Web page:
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On the Relationship Between Viscosity and Surface Tension

Wei et al. | Sep 16, 2014

On the Relationship Between Viscosity and Surface Tension

Surface tension and viscosity are both measures of how "sticky" a liquid is, but are they related? The authors here investigate the surface tension and viscosity of mixtures of water with different concentrations of agar agar, flour, or detergent. Surprisingly, they find that the least viscous mixtures had the strongest surface tensions, indicating that the two properties are not linked.

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Modeling the effects of acid rain on bacterial growth

Shah et al. | Nov 17, 2020

Modeling the effects of acid rain on bacterial growth

Acid rain has caused devastating decreases in ecosystems across the globe. To mimic the effect of acid rain on the environment, the authors analyzed the growth of gram-negative (Escherichia coli) and gram-positive (Staphylococcus epidermidis) bacteria in agar solutions with different pH levels. Results show that in a given acidic environment there was a significant decrease in bacterial growth with an increase in vinegar concentration in the agar, suggesting that bacterial growth is impacted by the pH of the environment. Therefore, increased levels of acid rain could potentially harm the ecosystem by altering bacterial growth.

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The Emergence of Tetracycline Resistance in Rumen Bacteria

Memili et al. | Sep 16, 2016

The Emergence of Tetracycline Resistance in Rumen Bacteria

The emergence of antibiotic-resistant pathogenic bacteria is a major concern for human health, rendering some antibiotics ineffective in treating diseases. The authors of this study tested the hypothesis that exposing rumen bacteria to tetracycline will gradually lead to the development of tetracycline-resistant bacteria, some of which will develop multidrug resistance.

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Strain-specific and photochemically-activated antimicrobial activity of berberine and two analogs

Sun et al. | Nov 17, 2020

Strain-specific and photochemically-activated antimicrobial activity of berberine and two analogs

In this study, the authors investigate the antimicrobial effects of berberine and berberine analogs. Berberine is extracted from plants and is a naturally occurring alkaloid, and is also excited photochemically. Using three different assays, the authors tested whether these compounds would inhibit bacterial growth. They found that these compounds were antibacterial and even more so when used with photoirradiation. This study has important antibacterial implications.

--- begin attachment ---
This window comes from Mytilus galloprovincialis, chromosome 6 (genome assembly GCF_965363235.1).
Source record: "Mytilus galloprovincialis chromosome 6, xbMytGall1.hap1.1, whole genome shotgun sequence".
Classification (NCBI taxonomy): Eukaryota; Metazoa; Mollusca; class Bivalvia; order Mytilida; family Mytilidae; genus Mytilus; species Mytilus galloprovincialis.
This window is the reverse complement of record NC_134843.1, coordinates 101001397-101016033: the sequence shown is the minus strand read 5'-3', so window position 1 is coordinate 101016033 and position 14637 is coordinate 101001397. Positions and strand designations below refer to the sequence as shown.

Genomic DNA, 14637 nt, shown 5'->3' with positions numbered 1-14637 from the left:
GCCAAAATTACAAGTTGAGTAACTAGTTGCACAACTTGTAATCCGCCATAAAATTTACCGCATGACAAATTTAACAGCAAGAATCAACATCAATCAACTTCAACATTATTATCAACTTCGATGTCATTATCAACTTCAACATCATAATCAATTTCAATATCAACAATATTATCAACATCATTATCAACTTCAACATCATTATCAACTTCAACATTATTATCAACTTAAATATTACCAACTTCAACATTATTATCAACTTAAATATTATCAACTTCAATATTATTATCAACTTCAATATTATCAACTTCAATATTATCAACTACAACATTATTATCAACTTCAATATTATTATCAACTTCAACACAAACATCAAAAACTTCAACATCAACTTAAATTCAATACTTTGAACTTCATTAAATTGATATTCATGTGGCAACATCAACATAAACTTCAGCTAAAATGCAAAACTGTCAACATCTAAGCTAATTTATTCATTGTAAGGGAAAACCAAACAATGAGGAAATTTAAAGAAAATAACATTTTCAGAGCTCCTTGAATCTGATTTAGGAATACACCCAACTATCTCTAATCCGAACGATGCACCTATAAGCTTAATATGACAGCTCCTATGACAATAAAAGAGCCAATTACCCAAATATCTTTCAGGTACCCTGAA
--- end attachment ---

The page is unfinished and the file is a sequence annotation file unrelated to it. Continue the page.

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Green Tea Extract as an Environmentally Friendly Antibacterial Agent Against Pseudomonas syringae pv. tomato on Plants

Lo et al. | Oct 27, 2015

Green Tea Extract as an Environmentally Friendly Antibacterial Agent Against <i>Pseudomonas syringae pv. tomato </i>on Plants

Plant pathogens can cause significant crop loss each year, but controlling them with bactericides or antibiotics can be costly and may be harmful to the environment. Green tea naturally contains polyphenols, which have been shown to have some antimicrobial properties. In this study, the authors show that green tea extract can inhibit growth of the plant pathogen Pseudomonas syringae pv. tomato and may be useful as an alternative bactericide for crops.

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Characterization of antibacterial properties of common spices

Gehad et al. | Oct 03, 2020

Characterization of antibacterial properties of common spices

Bacterial infection is resurging as one of the most dangerous challenges facing the medical establishment. Americans spend about 55 to 70 billion dollars per year on antibiotics, yet these antibiotics are becoming increasingly ineffective as illness-causing bacteria gain resistance to the prescribed drugs. We tested if 11 commonly-used spices could inhibit growth of the gram-negative bacteria, E. coli, the main takeaway from these experiments is that certain spices and herbs have antibacterial effects that inhibit growth of E.coli , and these spices could show similarly promising activity towards other bacteria.

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Isolation of Microbes From Common Household Surfaces

Gajanan et al. | Jan 27, 2013

Isolation of Microbes From Common Household Surfaces

Microorganisms such as bacteria and fungi live everywhere in the world around us. The authors here demonstrate that these predominantly harmless microbes can be isolated from many household locations that appear "clean." Further, they test the cleaning power of 70% ethanol and suggest that many "clean" surfaces are not in fact "sterile."

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The effects of stress on the bacterial community associated with the sea anemone Diadumene lineata

Cahill et al. | Feb 15, 2021

The effects of stress on the bacterial community associated with the sea anemone Diadumene lineata

In healthy ecosystems, organisms interact in a relationship that helps maintain one another's existence. Stress can disrupt this interaction, compromising the survival of some of the members of such relationships. Here, the authors investigate the effect of stress on the interaction between anemones and their microbiome. Their study suggests that stress changes the composition of the surface microbiome of the anemone D. lineata, which is accompanied by an increase in mucus secretion. Future research into the composition of this stress-induced mucus might reveal useful antimicrobial properties.

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